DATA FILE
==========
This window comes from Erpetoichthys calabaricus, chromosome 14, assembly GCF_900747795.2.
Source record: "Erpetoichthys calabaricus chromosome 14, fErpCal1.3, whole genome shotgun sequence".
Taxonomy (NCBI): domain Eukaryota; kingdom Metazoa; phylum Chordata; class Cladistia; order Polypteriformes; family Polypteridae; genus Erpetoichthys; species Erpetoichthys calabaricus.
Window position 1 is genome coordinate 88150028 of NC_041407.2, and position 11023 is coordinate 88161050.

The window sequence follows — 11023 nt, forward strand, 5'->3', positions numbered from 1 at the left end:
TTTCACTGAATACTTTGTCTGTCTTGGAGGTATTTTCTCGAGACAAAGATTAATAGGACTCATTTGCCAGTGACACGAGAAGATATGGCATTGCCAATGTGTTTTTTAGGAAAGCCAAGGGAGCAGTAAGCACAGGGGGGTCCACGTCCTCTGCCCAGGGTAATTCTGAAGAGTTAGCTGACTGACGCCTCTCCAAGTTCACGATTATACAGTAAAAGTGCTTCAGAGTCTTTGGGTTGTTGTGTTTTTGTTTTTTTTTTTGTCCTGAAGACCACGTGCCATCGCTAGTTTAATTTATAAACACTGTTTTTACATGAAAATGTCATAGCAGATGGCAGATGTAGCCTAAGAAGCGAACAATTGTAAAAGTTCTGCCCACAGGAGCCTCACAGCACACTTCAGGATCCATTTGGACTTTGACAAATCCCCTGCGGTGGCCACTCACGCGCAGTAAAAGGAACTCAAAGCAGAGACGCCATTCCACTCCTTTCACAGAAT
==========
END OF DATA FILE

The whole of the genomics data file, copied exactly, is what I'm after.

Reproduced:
This window comes from Erpetoichthys calabaricus, chromosome 14, assembly GCF_900747795.2.
Source record: "Erpetoichthys calabaricus chromosome 14, fErpCal1.3, whole genome shotgun sequence".
Taxonomy (NCBI): domain Eukaryota; kingdom Metazoa; phylum Chordata; class Cladistia; order Polypteriformes; family Polypteridae; genus Erpetoichthys; species Erpetoichthys calabaricus.
Window position 1 is genome coordinate 88150028 of NC_041407.2, and position 11023 is coordinate 88161050.

The window sequence follows — 11023 nt, forward strand, 5'->3', positions numbered from 1 at the left end:
TTTCACTGAATACTTTGTCTGTCTTGGAGGTATTTTCTCGAGACAAAGATTAATAGGACTCATTTGCCAGTGACACGAGAAGATATGGCATTGCCAATGTGTTTTTTAGGAAAGCCAAGGGAGCAGTAAGCACAGGGGGGTCCACGTCCTCTGCCCAGGGTAATTCTGAAGAGTTAGCTGACTGACGCCTCTCCAAGTTCACGATTATACAGTAAAAGTGCTTCAGAGTCTTTGGGTTGTTGTGTTTTTGTTTTTTTTTTTGTCCTGAAGACCACGTGCCATCGCTAGTTTAATTTATAAACACTGTTTTTACATGAAAATGTCATAGCAGATGGCAGATGTAGCCTAAGAAGCGAACAATTGTAAAAGTTCTGCCCACAGGAGCCTCACAGCACACTTCAGGATCCATTTGGACTTTGACAAATCCCCTGCGGTGGCCACTCACGCGCAGTAAAAGGAACTCAAAGCAGAGACGCCATTCCACTCCTTTCACAGAAT